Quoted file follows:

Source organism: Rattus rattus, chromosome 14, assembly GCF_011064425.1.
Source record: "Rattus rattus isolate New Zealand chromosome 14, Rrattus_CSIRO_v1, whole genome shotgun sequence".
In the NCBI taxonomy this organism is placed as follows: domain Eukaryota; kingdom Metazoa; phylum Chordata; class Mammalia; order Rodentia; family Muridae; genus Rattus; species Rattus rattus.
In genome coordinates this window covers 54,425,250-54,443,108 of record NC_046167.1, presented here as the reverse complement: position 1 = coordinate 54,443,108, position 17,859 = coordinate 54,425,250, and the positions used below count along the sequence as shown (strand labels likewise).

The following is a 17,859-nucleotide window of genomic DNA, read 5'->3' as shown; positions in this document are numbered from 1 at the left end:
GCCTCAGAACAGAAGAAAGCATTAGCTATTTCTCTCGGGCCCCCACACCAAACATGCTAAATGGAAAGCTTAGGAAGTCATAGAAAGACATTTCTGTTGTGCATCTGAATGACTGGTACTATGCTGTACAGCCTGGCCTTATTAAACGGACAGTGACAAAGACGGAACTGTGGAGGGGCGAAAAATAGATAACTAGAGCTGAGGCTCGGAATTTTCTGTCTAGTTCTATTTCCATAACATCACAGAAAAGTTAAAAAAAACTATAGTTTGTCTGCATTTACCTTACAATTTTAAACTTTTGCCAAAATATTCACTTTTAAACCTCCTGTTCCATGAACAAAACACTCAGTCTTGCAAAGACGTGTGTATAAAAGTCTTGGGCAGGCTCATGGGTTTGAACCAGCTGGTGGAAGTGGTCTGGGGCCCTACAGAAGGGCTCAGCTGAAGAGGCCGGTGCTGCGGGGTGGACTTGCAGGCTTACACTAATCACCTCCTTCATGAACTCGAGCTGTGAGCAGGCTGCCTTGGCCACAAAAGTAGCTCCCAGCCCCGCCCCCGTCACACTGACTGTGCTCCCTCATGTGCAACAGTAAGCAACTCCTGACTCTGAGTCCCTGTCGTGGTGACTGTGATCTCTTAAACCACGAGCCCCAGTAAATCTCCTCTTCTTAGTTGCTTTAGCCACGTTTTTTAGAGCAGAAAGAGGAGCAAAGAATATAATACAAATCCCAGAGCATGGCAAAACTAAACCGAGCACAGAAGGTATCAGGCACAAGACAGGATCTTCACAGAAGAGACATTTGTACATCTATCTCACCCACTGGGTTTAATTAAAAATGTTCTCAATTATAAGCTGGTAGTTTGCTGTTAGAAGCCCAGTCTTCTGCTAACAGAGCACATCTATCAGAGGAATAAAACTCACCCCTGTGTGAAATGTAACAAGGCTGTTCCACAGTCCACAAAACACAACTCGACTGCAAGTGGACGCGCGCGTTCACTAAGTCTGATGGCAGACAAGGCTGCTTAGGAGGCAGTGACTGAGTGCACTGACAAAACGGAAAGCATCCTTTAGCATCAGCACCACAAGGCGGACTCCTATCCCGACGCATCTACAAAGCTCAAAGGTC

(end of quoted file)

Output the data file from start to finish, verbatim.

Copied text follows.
Source organism: Rattus rattus, chromosome 14, assembly GCF_011064425.1.
Source record: "Rattus rattus isolate New Zealand chromosome 14, Rrattus_CSIRO_v1, whole genome shotgun sequence".
In the NCBI taxonomy this organism is placed as follows: domain Eukaryota; kingdom Metazoa; phylum Chordata; class Mammalia; order Rodentia; family Muridae; genus Rattus; species Rattus rattus.
In genome coordinates this window covers 54,425,250-54,443,108 of record NC_046167.1, presented here as the reverse complement: position 1 = coordinate 54,443,108, position 17,859 = coordinate 54,425,250, and the positions used below count along the sequence as shown (strand labels likewise).

The following is a 17,859-nucleotide window of genomic DNA, read 5'->3' as shown; positions in this document are numbered from 1 at the left end:
GCCTCAGAACAGAAGAAAGCATTAGCTATTTCTCTCGGGCCCCCACACCAAACATGCTAAATGGAAAGCTTAGGAAGTCATAGAAAGACATTTCTGTTGTGCATCTGAATGACTGGTACTATGCTGTACAGCCTGGCCTTATTAAACGGACAGTGACAAAGACGGAACTGTGGAGGGGCGAAAAATAGATAACTAGAGCTGAGGCTCGGAATTTTCTGTCTAGTTCTATTTCCATAACATCACAGAAAAGTTAAAAAAAACTATAGTTTGTCTGCATTTACCTTACAATTTTAAACTTTTGCCAAAATATTCACTTTTAAACCTCCTGTTCCATGAACAAAACACTCAGTCTTGCAAAGACGTGTGTATAAAAGTCTTGGGCAGGCTCATGGGTTTGAACCAGCTGGTGGAAGTGGTCTGGGGCCCTACAGAAGGGCTCAGCTGAAGAGGCCGGTGCTGCGGGGTGGACTTGCAGGCTTACACTAATCACCTCCTTCATGAACTCGAGCTGTGAGCAGGCTGCCTTGGCCACAAAAGTAGCTCCCAGCCCCGCCCCCGTCACACTGACTGTGCTCCCTCATGTGCAACAGTAAGCAACTCCTGACTCTGAGTCCCTGTCGTGGTGACTGTGATCTCTTAAACCACGAGCCCCAGTAAATCTCCTCTTCTTAGTTGCTTTAGCCACGTTTTTTAGAGCAGAAAGAGGAGCAAAGAATATAATACAAATCCCAGAGCATGGCAAAACTAAACCGAGCACAGAAGGTATCAGGCACAAGACAGGATCTTCACAGAAGAGACATTTGTACATCTATCTCACCCACTGGGTTTAATTAAAAATGTTCTCAATTATAAGCTGGTAGTTTGCTGTTAGAAGCCCAGTCTTCTGCTAACAGAGCACATCTATCAGAGGAATAAAACTCACCCCTGTGTGAAATGTAACAAGGCTGTTCCACAGTCCACAAAACACAACTCGACTGCAAGTGGACGCGCGCGTTCACTAAGTCTGATGGCAGACAAGGCTGCTTAGGAGGCAGTGACTGAGTGCACTGACAAAACGGAAAGCATCCTTTAGCATCAGCACCACAAGGCGGACTCCTATCCCGACGCATCTACAAAGCTCAAAGGTC